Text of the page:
H3N2 Influenza Virus: Health officials are cautioning the public to be on alert for H3N2 strain of influenza virus, which has been responsible for an uptick in hospitalizations and deaths this season.
According to the Centers for Disease Control and Prevention (CDC), H3N2 strain of influenza can be especially hazardous for older adults, young children, and people with underlying medical conditions. While flu symptoms may appear mild in some cases, health officials warn that certain signs and symptoms could be indicative of a more serious illness.
“Flu symptoms can range from mild to severe, so it is essential that you pay attention to your body and seek medical help if any of the warning signs appear,” according to Dr. John Smith, CDC spokesperson.
H3N2 symptoms can include fever, cough, sore throat, body aches and fatigue. Health officials warn that if these are coupled with any of the following, medical help should be sought immediately:
Signs of pregnancy could include difficulty breathing or shortness of breath, chest or abdominal pain, sudden dizziness or confusion, severe vomiting or persistent vomiting.
Dr. Smith cautioned against disregarding flu-like symptoms that improve but then return with fever and worsening cough, which may indicate a more serious illness such as pneumonia or bronchitis that could prove lethal if left untreated. These conditions should never be overlooked!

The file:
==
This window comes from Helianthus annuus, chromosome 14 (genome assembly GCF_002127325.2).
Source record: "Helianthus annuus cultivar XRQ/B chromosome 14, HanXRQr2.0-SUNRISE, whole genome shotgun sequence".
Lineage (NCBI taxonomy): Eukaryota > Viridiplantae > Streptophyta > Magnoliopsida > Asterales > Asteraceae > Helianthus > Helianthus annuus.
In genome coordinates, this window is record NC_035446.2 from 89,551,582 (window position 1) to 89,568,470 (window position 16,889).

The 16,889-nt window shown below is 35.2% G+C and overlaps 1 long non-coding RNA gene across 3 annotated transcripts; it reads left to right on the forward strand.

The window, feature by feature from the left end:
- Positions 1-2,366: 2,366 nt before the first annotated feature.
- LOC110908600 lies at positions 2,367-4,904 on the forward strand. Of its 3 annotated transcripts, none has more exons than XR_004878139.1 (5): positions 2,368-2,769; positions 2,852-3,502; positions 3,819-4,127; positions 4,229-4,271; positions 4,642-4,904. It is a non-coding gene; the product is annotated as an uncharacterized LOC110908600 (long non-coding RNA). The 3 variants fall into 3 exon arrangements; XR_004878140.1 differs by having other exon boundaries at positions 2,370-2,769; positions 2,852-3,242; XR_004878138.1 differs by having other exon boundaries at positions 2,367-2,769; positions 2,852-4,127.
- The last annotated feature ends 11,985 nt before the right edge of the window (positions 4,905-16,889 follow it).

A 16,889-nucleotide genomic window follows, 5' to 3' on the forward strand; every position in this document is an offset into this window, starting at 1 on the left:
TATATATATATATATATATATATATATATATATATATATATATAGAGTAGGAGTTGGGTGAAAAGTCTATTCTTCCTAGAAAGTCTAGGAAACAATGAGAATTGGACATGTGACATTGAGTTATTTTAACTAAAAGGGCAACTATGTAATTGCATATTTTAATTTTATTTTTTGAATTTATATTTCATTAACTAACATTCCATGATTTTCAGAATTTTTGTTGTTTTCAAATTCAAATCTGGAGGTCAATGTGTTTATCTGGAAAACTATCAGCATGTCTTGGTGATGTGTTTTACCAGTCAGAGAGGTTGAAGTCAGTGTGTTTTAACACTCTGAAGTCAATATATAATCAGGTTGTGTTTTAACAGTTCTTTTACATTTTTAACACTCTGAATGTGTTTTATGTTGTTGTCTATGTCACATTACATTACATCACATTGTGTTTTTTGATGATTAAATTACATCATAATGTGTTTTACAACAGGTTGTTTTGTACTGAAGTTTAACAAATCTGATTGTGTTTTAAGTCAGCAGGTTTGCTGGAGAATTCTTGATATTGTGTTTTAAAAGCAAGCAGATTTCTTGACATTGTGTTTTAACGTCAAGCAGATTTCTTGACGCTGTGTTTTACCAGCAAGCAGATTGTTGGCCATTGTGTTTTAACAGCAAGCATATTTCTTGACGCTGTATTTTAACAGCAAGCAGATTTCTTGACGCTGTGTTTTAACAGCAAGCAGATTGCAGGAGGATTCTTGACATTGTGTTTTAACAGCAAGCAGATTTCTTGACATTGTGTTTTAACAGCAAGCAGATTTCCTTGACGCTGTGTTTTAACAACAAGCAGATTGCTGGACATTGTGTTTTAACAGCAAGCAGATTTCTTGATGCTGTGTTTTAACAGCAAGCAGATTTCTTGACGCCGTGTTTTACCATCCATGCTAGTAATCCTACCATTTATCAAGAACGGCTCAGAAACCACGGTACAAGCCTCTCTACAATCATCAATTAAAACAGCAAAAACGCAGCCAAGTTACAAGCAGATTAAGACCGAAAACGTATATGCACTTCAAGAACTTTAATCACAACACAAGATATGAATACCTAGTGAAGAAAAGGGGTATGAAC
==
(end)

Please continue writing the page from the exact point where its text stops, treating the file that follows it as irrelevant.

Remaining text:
Symptoms of the H3N2 strain can include fever, cough, sore throat, body aches, and fatigue. However, health officials say that if these symptoms are accompanied by any of the following, it’s important to seek medical attention immediately:
- Difficulty breathing or shortness of breath
- Chest or abdominal pain
- Sudden dizziness or confusion
- Severe vomiting or persistent vomiting
- Flu-like symptoms that improve but then return with fever and worse cough
“These symptoms can be a sign of a more severe illness, such as pneumonia or bronchitis, which can be life-threatening if left untreated,” said Dr. Smith.
The CDC recommends that everyone six months and older get a flu vaccine every year, as well as practicing good hygiene habits such as washing hands frequently, avoiding close contact with sick individuals, and covering coughs and sneezes.
“If you think you may have the flu, it’s important to stay home and avoid contact with others to prevent the spread of the virus,” said Dr. Smith. “And if you experience any of the warning signs, seek medical attention right away.”
Health officials warn that flu season is expected to last through the spring, so it’s essential to take steps to protect yourself and those around you from H3N2 strain and other influenza viruses.
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